(Image Source: Bloomberg)

BY JOHN O’CONNOR

ANCHOR JASMINE BAILEY

Microsoft and Google’s Motorola Mobility are squaring off in a new patent lawsuit that will help establish how royalty rates are calculated for the use of industry standard technology. Seattle’s KIRO explains …  

“Microsoft and Google will battle in a Seattle courtroom … A federal judge will rule how much money Microsoft will have to pay Google to use technology protected by Google's patents.” 

Business Insider notes “Microsoft claims Motorola tried to charge it an unfair price for video streaming patents, while Motorola says it charges other companies a similar price. The case could be a game changer because Motorola and Microsoft are trying to gain ground in the smartphone industry and have a lot of patents … ” 

PC World explains Motorola wants to charge Microsoft 2.25 percent of the price for each product that implements the industry standard …

“ … including its Xbox 360 game console and Windows OS … [Microsoft] cites several arguments, including one based on a ‘stacking’ theory, which says that if every company contributing patents charged as much as Motorola, the standard would be too expensive to use.”  

An analyst for Bloomberg says the lawsuit will have a major effect on the current technology patent war and these two companies’ current business models. He says Google hopes for broad, sweeping cross-licensing from the lawsuit while Microsoft …

“ … well they have spent years enabling a product ecosystem and what they are trying to do now is generate revenue from their significant patent arsenal. More infringement is actually better from them.”  

But the BBC notes Google has sought to take action against Microsoft as well, filing lawsuits in the U.S. and Europe attempting to block the sales of several Microsoft products based on patent infringement.

“In May, Google succeed in winning an injunction against Microsoft in Germany, allowing it to impose a sales ban there against the Xbox 360 games console, Windows 7 system software, Internet Explorer browser and Windows Media Player.” 

However, The Seattle Times notes U.S. Judge James Robart barred Google from enforcing that injunction pending the results of the Seattle trial. “Judge Robart is expected in this bench trial to issue an opinion on what is reasonable.” 

Microsoft, Google Square Off Over Patent Royalty Rates

by John O'Connor
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Transcript
Nov 14, 2012

Microsoft, Google Square Off Over Patent Royalty Rates

 

(Image Source: Bloomberg)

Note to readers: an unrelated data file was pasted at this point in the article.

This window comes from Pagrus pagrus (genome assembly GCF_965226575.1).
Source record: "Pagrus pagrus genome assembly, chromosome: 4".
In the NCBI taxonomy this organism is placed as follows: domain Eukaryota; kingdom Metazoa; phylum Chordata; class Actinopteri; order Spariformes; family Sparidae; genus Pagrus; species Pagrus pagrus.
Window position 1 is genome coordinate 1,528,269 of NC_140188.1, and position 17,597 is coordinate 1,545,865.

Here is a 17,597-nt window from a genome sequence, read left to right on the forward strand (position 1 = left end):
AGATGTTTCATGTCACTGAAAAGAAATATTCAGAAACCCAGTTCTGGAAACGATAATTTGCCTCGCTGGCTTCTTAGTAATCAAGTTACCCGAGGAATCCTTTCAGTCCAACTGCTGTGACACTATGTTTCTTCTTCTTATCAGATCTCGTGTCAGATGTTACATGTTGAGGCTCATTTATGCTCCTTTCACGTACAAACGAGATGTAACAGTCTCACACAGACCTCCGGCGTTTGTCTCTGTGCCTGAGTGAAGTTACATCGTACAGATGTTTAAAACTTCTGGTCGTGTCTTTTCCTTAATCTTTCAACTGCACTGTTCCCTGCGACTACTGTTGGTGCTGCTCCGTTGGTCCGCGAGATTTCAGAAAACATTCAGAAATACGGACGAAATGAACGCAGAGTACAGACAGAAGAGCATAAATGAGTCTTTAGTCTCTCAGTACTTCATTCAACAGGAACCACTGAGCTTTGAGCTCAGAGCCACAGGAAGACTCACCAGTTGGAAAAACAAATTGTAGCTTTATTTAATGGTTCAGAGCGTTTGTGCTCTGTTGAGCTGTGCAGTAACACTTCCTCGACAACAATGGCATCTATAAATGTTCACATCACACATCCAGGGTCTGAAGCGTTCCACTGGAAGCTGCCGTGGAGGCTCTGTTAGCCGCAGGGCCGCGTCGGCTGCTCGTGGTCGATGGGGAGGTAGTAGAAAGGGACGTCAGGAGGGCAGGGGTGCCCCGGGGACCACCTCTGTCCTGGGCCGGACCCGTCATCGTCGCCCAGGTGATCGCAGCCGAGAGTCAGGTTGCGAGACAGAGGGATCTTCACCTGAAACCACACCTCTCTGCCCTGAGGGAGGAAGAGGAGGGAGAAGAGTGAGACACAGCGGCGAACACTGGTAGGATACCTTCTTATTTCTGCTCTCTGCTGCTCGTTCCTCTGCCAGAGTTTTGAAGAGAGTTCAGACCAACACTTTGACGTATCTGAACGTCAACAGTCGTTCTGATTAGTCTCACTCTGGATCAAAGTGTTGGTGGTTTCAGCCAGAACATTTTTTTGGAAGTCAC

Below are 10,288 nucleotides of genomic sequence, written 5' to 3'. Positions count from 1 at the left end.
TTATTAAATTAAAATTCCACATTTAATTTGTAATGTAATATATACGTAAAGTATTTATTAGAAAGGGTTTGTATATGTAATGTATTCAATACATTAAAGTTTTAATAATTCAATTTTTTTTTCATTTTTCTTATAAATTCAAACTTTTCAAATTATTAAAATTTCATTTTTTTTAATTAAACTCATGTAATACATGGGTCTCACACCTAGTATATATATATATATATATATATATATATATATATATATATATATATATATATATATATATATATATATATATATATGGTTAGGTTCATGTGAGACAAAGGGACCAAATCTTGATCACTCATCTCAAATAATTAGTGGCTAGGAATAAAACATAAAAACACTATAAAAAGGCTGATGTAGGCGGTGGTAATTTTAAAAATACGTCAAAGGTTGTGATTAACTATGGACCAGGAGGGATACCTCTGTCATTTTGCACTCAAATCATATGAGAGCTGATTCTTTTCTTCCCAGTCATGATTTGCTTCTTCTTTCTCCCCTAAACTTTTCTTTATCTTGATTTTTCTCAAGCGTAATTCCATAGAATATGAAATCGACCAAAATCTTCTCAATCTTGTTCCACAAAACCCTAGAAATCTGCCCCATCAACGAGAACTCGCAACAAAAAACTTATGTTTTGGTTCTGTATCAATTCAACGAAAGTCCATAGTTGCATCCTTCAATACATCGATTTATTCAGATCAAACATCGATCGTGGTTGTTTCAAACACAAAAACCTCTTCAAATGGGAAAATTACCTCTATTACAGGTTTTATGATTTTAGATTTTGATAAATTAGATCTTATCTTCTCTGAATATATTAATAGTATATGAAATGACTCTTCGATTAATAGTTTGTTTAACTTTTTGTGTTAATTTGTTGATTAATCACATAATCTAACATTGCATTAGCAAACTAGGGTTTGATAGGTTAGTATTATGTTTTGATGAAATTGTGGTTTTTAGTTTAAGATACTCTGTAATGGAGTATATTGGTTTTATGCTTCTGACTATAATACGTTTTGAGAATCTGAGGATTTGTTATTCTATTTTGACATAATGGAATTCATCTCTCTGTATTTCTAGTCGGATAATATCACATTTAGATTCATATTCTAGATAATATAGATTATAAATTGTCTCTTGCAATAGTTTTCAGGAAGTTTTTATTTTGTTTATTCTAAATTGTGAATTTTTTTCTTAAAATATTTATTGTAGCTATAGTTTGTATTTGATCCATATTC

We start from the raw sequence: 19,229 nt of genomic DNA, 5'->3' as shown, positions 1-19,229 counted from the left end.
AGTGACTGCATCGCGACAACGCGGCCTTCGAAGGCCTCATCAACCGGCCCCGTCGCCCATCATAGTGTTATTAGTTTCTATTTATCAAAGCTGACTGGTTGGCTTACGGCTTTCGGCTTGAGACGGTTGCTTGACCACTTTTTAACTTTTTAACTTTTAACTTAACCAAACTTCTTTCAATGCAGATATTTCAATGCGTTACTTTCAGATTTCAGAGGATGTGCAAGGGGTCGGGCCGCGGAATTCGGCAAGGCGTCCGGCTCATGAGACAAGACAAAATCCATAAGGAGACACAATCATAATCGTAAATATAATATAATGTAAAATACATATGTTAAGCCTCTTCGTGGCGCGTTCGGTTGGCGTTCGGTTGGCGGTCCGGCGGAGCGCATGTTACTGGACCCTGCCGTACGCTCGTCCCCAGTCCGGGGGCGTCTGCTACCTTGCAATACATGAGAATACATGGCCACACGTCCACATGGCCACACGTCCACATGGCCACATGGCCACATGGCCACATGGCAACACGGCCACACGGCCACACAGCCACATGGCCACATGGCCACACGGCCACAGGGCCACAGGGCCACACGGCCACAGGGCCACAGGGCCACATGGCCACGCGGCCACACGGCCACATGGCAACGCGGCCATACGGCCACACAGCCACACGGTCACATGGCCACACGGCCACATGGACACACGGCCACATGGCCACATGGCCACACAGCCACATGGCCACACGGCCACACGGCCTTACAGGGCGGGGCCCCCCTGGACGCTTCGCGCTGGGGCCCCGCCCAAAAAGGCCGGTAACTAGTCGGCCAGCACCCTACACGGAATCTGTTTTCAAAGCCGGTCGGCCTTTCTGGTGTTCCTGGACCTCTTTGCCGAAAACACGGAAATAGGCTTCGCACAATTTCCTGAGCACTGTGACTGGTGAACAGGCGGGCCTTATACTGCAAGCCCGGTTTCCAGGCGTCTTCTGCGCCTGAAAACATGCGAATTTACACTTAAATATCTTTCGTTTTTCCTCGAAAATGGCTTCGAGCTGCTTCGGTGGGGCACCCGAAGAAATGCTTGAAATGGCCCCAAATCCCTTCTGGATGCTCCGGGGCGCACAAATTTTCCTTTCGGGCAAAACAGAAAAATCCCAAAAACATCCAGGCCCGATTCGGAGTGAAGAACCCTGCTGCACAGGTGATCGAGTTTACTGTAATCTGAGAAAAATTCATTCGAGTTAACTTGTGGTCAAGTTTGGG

BY JOHN O’CONNOR

ANCHOR JASMINE BAILEY

Microsoft and Google’s Motorola Mobility are squaring off in a new patent lawsuit that will help establish how royalty rates are calculated for the use of industry standard technology. Seattle’s KIRO explains …  

“Microsoft and Google will battle in a Seattle courtroom … A federal judge will rule how much money Microsoft will have to pay Google to use technology protected by Google's patents.” 

Business Insider notes “Microsoft claims Motorola tried to charge it an unfair price for video streaming patents, while Motorola says it charges other companies a similar price. The case could be a game changer because Motorola and Microsoft are trying to gain ground in the smartphone industry and have a lot of patents … ” 

PC World explains Motorola wants to charge Microsoft 2.25 percent of the price for each product that implements the industry standard …

“ … including its Xbox 360 game console and Windows OS … [Microsoft] cites several arguments, including one based on a ‘stacking’ theory, which says that if every company contributing patents charged as much as Motorola, the standard would be too expensive to use.”  

An analyst for Bloomberg says the lawsuit will have a major effect on the current technology patent war and these two companies’ current business models. He says Google hopes for broad, sweeping cross-licensing from the lawsuit while Microsoft …

“ … well they have spent years enabling a product ecosystem and what they are trying to do now is generate revenue from their significant patent arsenal. More infringement is actually better from them.”  

But the BBC notes Google has sought to take action against Microsoft as well, filing lawsuits in the U.S. and Europe attempting to block the sales of several Microsoft products based on patent infringement.

“In May, Google succeed in winning an injunction against Microsoft in Germany, allowing it to impose a sales ban there against the Xbox 360 games console, Windows 7 system software, Internet Explorer browser and Windows Media Player.” 

However, The Seattle Times notes U.S. Judge James Robart barred Google from enforcing that injunction pending the results of the Seattle trial. “Judge Robart is expected in this bench trial to issue an opinion on what is reasonable.” 

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